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The Spike or Victoria University College Review October 1915

A Fantasy

A Fantasy.

Votary whose shrine is the dim twilight,
Mother of evening, taking in your lap
The infant stars so feebly yet enkindled,
Nursing their fire to concentrated flame,
My sacred priestess, can I help remember
The way you led me one divinest eve,
When all the herald freshness of the dew,
Distilled on faded rows of tattered pinks
In city yards, did pilot through the airs
That brushed our face, and your voice circled me.
And as we walked the meadow grass, behold
The thistle's pallid down begemmed our feet,
And every drop that leapt the shredded waterfall
Resounded in its sphere with phantom bells
A-swinging in a gallery of dreams.
We loitered on the stern cliff's ragged edge;

page 36

I have a vision now of the wide sea
That turned her ripples to the laughing moon.
It was the landscape of another world,—
Wave after wave like grass before the wind
Rolled on to break in flowering beds of foam,
White lily stoles and bleaching daisy stars,
And snowdrops that resolved themselves to pearls,
All sweetly blooming in a bed of tears.

A fairer garden earth has never seen,
And yet how soon to fade! How soon to die!
How soon to melt upon the languorous air
And vanish from the changeful eye of night,
As if it were a dream too spiritual,
Too sensitive and fragile not to shrivel
At a touch from that dark ruthless hand
Whose clutches would extinguish moon and stars.

For now the wild beat chiller, and a boding sound
Rose from the hollow caves that once did greet
The waves with a reverberating welcome
From their echoing roofs. "Ah, evening's mother,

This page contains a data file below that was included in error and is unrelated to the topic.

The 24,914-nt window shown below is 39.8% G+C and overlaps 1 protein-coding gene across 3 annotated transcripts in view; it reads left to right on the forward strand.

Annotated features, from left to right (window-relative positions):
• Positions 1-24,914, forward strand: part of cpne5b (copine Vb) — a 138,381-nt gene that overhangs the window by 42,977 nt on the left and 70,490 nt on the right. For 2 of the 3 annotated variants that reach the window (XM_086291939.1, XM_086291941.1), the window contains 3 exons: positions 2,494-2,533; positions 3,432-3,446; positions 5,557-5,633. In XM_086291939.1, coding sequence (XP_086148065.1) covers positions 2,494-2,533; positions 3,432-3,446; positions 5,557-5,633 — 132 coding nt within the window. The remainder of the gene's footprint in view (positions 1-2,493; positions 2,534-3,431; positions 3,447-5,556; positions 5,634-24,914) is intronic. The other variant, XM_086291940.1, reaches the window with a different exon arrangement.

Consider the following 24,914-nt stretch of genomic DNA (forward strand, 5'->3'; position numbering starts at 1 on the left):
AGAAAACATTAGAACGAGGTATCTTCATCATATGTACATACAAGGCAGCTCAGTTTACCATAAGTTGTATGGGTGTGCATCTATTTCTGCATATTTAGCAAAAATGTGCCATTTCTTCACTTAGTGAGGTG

Leave me not, fold round my trembling form
Your pitying arms," I cried, "and me revive."
The shrill winds cooed and laughed in mocking answer,
The face of Night robbed of her kindly eyes
Seemed dark and pitiless. I stumbled on
Among the hills whose sides were rougher now.
And stretched wild hands into the foggy dark,
If by some chance they might find rest in yours,
But they would only strike the cutting gorse
Or beat upon the drear manuka bush.
And so night blackened on till morning came,
And with the morning rose a whisper song,
Elusive, evanescent, touched with hope
As by the dim foretelling of a Son of Man.

Hark to the brush of sea-birds' fleet wings
Among the rocks where the wild sea flings
Eerie arms to the distant sky
For those who must drown and die.

page 37

And the soft lisp of morning's young leaves,
Inspired by a wind which half believes
Them her children, and croons a song
That cannot be sad for long.

There is a whisper softer than these.
It comes and goes with the fitful breeze,
Like the pulse of a subtle thought
That wakes in a mind untaught.

Fair evening, tender evening, come again!
What polished moons have hung a cold half-circle,
What moons have mellowed to a disc of fire,
What stars have nightly strung a beaded pathway
Across the dazzling bosom of the sky
Since last I sang to hear that chastened whisper!
Evening's mother, was it my own sorrow
Did cast a silent curtain on my soul
That could eclipse the music of your voice,
And were the visions there if eyes could see them,
And your sweet symphonies for hearkening ears?

So deep a silence we wrap round our spirits,
Love's voice can wake in us no sweet response;
So dark the mind can shutter its own windows,
The forms of Heaven pass by invisible.